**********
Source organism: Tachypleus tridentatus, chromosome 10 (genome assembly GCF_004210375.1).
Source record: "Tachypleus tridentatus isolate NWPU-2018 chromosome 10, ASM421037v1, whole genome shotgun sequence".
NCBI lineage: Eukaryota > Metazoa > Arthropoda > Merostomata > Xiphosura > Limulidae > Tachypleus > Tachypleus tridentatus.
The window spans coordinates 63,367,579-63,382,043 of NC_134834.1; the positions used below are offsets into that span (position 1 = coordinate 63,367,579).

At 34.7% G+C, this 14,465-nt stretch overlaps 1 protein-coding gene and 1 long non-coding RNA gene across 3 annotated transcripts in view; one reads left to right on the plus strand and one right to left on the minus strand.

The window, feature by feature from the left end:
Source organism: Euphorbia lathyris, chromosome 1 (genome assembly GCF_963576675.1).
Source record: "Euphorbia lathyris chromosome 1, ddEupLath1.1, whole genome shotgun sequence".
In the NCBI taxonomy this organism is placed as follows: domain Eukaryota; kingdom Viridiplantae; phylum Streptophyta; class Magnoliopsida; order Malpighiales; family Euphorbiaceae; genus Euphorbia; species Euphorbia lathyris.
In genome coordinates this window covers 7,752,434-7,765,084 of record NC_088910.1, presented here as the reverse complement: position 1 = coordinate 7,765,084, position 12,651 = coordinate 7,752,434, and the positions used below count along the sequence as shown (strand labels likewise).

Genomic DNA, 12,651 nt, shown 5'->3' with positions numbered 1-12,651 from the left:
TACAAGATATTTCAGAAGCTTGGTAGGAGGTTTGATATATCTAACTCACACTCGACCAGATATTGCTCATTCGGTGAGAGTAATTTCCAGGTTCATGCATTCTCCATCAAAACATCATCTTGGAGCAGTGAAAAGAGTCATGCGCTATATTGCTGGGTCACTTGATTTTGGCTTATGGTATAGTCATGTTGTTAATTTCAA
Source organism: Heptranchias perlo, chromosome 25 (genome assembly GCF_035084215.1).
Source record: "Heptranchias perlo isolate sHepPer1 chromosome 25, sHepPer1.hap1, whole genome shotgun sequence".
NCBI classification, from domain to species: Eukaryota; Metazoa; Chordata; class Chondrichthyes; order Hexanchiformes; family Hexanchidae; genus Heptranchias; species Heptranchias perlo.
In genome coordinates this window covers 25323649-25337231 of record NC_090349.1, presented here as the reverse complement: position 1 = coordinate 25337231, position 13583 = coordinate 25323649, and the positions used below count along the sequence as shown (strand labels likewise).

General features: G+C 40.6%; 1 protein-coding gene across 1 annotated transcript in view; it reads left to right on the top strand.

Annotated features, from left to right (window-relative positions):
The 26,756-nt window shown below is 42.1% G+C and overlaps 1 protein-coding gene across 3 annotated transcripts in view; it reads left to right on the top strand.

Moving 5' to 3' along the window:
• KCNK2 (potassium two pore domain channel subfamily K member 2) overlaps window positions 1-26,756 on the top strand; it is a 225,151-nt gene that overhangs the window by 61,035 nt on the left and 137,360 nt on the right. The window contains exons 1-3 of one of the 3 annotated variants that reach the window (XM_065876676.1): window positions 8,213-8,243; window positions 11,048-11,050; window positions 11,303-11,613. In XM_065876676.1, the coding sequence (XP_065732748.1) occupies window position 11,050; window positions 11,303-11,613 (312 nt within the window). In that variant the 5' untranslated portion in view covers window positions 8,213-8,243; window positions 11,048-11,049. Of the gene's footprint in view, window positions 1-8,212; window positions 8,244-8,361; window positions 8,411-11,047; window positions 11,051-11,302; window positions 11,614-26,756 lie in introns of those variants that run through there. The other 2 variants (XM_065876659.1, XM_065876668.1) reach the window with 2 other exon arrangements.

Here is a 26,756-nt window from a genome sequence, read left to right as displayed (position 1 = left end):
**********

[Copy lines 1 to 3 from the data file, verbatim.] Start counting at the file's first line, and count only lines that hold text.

Source organism: Tachypleus tridentatus, chromosome 10 (genome assembly GCF_004210375.1).
Source record: "Tachypleus tridentatus isolate NWPU-2018 chromosome 10, ASM421037v1, whole genome shotgun sequence".
NCBI lineage: Eukaryota > Metazoa > Arthropoda > Merostomata > Xiphosura > Limulidae > Tachypleus > Tachypleus tridentatus.